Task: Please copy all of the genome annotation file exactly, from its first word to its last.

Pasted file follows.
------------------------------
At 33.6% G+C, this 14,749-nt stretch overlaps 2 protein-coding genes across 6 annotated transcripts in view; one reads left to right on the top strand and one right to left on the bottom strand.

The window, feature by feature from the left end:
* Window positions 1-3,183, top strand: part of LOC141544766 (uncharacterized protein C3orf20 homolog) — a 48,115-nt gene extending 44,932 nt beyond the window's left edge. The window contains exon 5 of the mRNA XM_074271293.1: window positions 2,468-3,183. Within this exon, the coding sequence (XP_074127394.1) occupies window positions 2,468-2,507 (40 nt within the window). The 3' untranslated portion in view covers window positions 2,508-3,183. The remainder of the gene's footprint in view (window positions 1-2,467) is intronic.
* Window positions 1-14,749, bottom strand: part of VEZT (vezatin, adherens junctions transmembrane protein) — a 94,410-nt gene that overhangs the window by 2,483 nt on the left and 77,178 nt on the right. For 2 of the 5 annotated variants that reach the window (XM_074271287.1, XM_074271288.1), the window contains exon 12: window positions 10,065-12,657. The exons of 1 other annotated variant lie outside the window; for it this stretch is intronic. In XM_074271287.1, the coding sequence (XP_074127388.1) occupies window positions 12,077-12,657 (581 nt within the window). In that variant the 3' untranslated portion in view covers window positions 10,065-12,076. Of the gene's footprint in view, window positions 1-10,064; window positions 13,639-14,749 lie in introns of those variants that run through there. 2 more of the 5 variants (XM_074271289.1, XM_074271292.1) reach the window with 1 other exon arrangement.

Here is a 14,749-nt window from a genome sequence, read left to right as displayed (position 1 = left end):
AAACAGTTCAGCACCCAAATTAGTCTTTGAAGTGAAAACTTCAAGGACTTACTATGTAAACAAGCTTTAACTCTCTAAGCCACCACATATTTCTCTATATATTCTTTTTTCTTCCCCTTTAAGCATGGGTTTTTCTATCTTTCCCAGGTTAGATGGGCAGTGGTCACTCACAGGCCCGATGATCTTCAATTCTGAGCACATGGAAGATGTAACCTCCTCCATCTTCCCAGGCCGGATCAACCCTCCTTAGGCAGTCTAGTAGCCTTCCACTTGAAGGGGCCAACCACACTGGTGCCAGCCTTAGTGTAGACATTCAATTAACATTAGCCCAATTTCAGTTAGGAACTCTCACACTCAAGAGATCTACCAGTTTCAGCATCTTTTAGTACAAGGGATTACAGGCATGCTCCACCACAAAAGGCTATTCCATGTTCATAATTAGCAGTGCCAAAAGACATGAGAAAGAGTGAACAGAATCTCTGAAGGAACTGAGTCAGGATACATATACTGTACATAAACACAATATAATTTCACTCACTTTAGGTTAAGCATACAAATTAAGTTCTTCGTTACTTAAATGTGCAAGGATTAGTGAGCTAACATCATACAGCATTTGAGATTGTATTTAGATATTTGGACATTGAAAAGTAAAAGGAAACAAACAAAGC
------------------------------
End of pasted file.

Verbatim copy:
At 33.6% G+C, this 14,749-nt stretch overlaps 2 protein-coding genes across 6 annotated transcripts in view; one reads left to right on the top strand and one right to left on the bottom strand.

The window, feature by feature from the left end:
* Window positions 1-3,183, top strand: part of LOC141544766 (uncharacterized protein C3orf20 homolog) — a 48,115-nt gene extending 44,932 nt beyond the window's left edge. The window contains exon 5 of the mRNA XM_074271293.1: window positions 2,468-3,183. Within this exon, the coding sequence (XP_074127394.1) occupies window positions 2,468-2,507 (40 nt within the window). The 3' untranslated portion in view covers window positions 2,508-3,183. The remainder of the gene's footprint in view (window positions 1-2,467) is intronic.
* Window positions 1-14,749, bottom strand: part of VEZT (vezatin, adherens junctions transmembrane protein) — a 94,410-nt gene that overhangs the window by 2,483 nt on the left and 77,178 nt on the right. For 2 of the 5 annotated variants that reach the window (XM_074271287.1, XM_074271288.1), the window contains exon 12: window positions 10,065-12,657. The exons of 1 other annotated variant lie outside the window; for it this stretch is intronic. In XM_074271287.1, the coding sequence (XP_074127388.1) occupies window positions 12,077-12,657 (581 nt within the window). In that variant the 3' untranslated portion in view covers window positions 10,065-12,076. Of the gene's footprint in view, window positions 1-10,064; window positions 13,639-14,749 lie in introns of those variants that run through there. 2 more of the 5 variants (XM_074271289.1, XM_074271292.1) reach the window with 1 other exon arrangement.

Here is a 14,749-nt window from a genome sequence, read left to right as displayed (position 1 = left end):
AAACAGTTCAGCACCCAAATTAGTCTTTGAAGTGAAAACTTCAAGGACTTACTATGTAAACAAGCTTTAACTCTCTAAGCCACCACATATTTCTCTATATATTCTTTTTTCTTCCCCTTTAAGCATGGGTTTTTCTATCTTTCCCAGGTTAGATGGGCAGTGGTCACTCACAGGCCCGATGATCTTCAATTCTGAGCACATGGAAGATGTAACCTCCTCCATCTTCCCAGGCCGGATCAACCCTCCTTAGGCAGTCTAGTAGCCTTCCACTTGAAGGGGCCAACCACACTGGTGCCAGCCTTAGTGTAGACATTCAATTAACATTAGCCCAATTTCAGTTAGGAACTCTCACACTCAAGAGATCTACCAGTTTCAGCATCTTTTAGTACAAGGGATTACAGGCATGCTCCACCACAAAAGGCTATTCCATGTTCATAATTAGCAGTGCCAAAAGACATGAGAAAGAGTGAACAGAATCTCTGAAGGAACTGAGTCAGGATACATATACTGTACATAAACACAATATAATTTCACTCACTTTAGGTTAAGCATACAAATTAAGTTCTTCGTTACTTAAATGTGCAAGGATTAGTGAGCTAACATCATACAGCATTTGAGATTGTATTTAGATATTTGGACATTGAAAAGTAAAAGGAAACAAACAAAGC